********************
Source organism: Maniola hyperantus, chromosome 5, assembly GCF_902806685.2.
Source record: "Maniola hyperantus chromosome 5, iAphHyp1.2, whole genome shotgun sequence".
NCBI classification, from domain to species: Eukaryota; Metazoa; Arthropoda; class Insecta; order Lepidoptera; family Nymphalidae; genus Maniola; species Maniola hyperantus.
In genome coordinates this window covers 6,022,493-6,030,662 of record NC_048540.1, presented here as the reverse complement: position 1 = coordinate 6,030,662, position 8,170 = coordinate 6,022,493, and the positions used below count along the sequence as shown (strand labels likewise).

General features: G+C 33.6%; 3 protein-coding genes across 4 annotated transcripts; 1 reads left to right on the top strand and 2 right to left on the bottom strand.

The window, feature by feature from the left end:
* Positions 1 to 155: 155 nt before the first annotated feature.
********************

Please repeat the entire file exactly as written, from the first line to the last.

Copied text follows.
Source organism: Maniola hyperantus, chromosome 5, assembly GCF_902806685.2.
Source record: "Maniola hyperantus chromosome 5, iAphHyp1.2, whole genome shotgun sequence".
NCBI classification, from domain to species: Eukaryota; Metazoa; Arthropoda; class Insecta; order Lepidoptera; family Nymphalidae; genus Maniola; species Maniola hyperantus.
In genome coordinates this window covers 6,022,493-6,030,662 of record NC_048540.1, presented here as the reverse complement: position 1 = coordinate 6,030,662, position 8,170 = coordinate 6,022,493, and the positions used below count along the sequence as shown (strand labels likewise).

General features: G+C 33.6%; 3 protein-coding genes across 4 annotated transcripts; 1 reads left to right on the top strand and 2 right to left on the bottom strand.

The window, feature by feature from the left end:
* Positions 1 to 155: 155 nt before the first annotated feature.